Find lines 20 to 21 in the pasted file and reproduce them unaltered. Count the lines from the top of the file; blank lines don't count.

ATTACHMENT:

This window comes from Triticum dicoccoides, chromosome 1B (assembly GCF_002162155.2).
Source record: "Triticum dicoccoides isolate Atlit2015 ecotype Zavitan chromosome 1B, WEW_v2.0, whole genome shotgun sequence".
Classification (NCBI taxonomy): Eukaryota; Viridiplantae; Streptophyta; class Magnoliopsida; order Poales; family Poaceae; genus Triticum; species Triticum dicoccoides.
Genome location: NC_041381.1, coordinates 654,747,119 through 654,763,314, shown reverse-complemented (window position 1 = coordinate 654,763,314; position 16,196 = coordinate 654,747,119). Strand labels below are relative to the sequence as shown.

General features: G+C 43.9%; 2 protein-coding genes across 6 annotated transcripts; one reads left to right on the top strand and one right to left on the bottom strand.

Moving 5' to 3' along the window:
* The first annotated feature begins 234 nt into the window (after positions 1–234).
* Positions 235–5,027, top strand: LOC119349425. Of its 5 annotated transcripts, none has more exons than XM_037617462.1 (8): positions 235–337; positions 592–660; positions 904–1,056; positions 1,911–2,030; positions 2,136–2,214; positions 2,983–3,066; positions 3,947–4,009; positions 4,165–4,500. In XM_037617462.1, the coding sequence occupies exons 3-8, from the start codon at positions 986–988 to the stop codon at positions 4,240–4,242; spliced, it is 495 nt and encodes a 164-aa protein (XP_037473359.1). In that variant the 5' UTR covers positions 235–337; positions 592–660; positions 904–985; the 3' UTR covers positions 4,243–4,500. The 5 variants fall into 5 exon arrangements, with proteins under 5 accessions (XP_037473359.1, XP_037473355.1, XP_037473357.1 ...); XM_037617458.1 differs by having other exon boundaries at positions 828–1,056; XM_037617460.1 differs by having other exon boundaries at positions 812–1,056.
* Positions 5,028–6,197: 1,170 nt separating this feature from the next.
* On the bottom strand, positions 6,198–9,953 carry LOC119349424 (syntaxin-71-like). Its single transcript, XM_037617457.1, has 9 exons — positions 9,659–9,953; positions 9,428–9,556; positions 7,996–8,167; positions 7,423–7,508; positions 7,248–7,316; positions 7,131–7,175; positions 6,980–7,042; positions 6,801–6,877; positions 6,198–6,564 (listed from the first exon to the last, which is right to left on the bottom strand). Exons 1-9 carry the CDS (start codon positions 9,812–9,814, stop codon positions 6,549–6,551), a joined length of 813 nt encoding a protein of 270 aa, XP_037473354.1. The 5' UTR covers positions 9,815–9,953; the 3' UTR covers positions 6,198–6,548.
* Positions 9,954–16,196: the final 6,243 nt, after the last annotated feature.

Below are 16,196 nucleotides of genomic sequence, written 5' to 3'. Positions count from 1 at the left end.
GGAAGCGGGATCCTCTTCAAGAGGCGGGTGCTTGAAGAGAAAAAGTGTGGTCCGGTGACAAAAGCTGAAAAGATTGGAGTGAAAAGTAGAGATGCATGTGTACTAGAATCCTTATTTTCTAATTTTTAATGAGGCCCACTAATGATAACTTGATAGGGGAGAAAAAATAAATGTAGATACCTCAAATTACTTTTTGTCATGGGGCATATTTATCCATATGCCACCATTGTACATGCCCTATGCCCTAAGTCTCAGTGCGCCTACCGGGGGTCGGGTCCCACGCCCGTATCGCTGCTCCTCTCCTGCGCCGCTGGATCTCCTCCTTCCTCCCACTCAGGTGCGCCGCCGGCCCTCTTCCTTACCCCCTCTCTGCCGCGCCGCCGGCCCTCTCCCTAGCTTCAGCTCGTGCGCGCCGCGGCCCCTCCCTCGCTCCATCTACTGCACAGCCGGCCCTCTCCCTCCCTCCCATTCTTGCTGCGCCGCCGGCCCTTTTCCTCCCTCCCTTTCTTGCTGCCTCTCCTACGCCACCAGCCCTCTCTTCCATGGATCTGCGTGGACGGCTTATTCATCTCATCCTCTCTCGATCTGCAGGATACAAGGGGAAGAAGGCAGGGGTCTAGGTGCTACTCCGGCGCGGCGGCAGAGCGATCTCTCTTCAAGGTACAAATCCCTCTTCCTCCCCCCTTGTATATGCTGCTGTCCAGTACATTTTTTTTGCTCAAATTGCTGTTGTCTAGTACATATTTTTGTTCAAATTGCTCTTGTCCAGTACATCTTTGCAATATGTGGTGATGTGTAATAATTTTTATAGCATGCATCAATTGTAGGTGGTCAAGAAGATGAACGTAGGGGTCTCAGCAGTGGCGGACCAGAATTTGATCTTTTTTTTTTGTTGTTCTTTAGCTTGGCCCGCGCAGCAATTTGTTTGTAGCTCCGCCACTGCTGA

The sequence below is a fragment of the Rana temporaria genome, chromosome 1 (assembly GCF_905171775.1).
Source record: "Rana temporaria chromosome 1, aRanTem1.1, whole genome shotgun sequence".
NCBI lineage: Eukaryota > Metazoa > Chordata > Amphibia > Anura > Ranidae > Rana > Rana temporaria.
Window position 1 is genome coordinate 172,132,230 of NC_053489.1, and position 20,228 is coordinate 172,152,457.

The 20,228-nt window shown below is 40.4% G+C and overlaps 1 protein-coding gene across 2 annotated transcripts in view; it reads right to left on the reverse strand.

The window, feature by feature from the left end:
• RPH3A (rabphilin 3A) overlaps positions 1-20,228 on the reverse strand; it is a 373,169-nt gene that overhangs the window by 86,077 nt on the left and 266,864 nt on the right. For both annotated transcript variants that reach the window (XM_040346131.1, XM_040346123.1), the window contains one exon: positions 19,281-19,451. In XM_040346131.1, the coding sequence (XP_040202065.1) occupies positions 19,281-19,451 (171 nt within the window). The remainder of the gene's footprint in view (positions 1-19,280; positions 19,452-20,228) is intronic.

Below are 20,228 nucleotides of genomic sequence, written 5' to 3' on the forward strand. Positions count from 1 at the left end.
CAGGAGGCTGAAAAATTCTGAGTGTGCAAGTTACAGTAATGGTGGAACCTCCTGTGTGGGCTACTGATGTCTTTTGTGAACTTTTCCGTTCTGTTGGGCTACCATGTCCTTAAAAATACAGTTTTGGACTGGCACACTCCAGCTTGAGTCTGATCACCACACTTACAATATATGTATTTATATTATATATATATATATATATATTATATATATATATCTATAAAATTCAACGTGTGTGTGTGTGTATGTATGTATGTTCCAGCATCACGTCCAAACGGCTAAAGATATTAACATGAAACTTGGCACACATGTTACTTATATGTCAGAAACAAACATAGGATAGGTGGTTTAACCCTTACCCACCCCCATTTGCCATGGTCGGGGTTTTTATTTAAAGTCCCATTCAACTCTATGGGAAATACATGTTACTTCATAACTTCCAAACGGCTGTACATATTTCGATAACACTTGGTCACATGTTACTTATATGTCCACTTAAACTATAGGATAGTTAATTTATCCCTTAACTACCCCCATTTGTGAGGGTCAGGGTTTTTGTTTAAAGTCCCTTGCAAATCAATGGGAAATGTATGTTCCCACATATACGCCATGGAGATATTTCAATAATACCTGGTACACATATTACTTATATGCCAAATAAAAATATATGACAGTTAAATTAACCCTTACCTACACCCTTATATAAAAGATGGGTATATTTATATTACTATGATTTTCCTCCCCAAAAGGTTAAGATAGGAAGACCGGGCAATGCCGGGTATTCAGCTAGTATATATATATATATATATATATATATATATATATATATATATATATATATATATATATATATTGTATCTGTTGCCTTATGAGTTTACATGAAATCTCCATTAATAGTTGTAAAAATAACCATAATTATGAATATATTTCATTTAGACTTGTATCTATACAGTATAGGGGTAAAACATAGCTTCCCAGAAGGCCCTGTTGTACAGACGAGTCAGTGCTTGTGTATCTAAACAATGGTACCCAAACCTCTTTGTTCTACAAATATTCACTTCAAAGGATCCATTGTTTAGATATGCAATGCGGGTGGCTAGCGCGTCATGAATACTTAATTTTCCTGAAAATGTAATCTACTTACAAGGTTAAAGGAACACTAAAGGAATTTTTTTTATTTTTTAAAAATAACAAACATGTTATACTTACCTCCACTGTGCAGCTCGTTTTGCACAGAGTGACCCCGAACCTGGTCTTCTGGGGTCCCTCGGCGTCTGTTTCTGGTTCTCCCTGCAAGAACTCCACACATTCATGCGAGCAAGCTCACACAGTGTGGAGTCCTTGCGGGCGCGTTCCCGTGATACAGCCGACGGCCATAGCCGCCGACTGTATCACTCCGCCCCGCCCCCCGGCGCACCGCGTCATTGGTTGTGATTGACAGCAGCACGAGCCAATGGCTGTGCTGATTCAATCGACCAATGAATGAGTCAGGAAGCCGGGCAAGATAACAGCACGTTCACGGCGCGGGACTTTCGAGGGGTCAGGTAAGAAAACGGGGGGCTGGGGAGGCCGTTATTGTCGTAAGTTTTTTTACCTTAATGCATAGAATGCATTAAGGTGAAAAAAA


• RPH3A (rabphilin 3A) overlaps positions 1-20,228 on the reverse strand; it is a 373,169-nt gene that overhangs the window by 86,077 nt on the left and 266,864 nt on the right. For both annotated transcript variants that reach the window (XM_040346131.1, XM_040346123.1), the window contains one exon: positions 19,281-19,451. In XM_040346131.1, the coding sequence (XP_040202065.1) occupies positions 19,281-19,451 (171 nt within the window). The remainder of the gene's footprint in view (positions 1-19,280; positions 19,452-20,228) is intronic.

Below are 20,228 nucleotides of genomic sequence, written 5' to 3' on the forward strand. Positions count from 1 at the left end.